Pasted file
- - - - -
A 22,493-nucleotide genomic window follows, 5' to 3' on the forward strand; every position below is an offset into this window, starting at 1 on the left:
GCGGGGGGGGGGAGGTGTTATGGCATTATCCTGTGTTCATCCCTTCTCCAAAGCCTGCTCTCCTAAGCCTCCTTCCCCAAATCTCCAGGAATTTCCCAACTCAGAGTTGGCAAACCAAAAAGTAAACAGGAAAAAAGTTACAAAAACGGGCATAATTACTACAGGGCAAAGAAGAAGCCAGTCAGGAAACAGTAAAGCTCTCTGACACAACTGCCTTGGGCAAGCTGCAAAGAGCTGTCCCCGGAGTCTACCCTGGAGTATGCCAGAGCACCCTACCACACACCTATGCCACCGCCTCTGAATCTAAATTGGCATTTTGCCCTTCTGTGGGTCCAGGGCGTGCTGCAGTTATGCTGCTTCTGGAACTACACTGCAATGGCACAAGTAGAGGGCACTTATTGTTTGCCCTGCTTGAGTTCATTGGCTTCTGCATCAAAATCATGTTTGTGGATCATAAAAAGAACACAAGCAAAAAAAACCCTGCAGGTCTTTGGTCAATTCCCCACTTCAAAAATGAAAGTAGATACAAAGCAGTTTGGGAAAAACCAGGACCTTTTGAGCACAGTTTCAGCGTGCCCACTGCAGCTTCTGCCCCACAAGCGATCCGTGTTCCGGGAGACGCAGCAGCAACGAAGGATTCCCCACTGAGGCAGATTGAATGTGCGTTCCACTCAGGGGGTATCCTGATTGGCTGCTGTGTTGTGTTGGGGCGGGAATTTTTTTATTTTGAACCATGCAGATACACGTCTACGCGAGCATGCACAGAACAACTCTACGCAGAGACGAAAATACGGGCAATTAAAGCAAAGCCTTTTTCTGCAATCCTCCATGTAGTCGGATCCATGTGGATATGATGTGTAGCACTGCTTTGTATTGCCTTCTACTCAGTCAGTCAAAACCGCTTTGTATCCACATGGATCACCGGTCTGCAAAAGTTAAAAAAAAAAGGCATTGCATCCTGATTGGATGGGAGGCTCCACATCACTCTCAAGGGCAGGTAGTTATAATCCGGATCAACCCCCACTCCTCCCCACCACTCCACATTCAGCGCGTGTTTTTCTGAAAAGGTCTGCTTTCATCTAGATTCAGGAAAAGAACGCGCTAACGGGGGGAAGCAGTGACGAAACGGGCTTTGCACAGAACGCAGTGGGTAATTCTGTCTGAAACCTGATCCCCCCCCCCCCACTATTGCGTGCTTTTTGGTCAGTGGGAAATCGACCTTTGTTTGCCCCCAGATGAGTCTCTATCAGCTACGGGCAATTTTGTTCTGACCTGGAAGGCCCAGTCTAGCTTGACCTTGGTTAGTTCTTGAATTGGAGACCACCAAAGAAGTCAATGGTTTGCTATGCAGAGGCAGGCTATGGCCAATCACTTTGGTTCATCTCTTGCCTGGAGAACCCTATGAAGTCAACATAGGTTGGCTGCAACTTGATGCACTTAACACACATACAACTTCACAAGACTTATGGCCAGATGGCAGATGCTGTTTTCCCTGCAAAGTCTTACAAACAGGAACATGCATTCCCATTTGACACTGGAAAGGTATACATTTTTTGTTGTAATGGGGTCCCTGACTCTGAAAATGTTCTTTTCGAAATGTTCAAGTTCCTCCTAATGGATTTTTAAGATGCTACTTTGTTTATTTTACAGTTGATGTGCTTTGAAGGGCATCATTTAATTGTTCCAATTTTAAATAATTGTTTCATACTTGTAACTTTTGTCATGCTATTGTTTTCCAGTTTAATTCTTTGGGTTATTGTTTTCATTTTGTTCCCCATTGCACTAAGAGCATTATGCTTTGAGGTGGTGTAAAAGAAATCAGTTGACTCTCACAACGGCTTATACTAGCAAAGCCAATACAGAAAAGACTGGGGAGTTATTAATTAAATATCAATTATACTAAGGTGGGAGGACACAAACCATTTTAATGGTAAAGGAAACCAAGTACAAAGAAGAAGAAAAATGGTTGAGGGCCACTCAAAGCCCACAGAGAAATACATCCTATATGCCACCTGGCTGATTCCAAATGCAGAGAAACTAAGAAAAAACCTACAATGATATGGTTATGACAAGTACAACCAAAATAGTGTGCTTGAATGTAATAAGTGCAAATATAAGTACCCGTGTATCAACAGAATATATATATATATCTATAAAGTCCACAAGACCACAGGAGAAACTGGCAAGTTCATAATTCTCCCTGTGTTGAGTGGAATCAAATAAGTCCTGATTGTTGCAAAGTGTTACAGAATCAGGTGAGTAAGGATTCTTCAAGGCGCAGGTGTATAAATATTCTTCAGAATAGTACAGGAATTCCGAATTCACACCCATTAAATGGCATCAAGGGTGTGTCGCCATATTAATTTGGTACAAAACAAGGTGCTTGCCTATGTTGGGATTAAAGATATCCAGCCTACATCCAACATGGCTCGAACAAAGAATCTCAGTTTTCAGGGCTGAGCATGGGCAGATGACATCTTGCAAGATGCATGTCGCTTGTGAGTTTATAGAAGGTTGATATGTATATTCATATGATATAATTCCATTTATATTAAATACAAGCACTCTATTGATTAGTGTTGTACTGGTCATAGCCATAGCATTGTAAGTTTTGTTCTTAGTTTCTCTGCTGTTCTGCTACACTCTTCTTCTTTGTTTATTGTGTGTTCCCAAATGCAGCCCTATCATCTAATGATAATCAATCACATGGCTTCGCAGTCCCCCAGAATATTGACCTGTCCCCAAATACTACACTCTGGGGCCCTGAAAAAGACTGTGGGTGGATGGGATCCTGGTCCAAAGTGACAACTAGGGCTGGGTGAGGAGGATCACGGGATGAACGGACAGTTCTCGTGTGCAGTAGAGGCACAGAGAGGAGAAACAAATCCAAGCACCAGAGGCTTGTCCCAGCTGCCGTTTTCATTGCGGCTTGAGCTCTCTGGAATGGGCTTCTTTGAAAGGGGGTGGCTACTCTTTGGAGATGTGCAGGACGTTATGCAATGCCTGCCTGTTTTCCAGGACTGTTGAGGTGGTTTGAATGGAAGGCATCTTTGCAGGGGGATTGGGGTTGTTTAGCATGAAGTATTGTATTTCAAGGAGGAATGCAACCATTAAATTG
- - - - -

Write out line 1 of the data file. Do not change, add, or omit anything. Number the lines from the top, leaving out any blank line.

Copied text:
A 22,493-nucleotide genomic window follows, 5' to 3' on the forward strand; every position below is an offset into this window, starting at 1 on the left: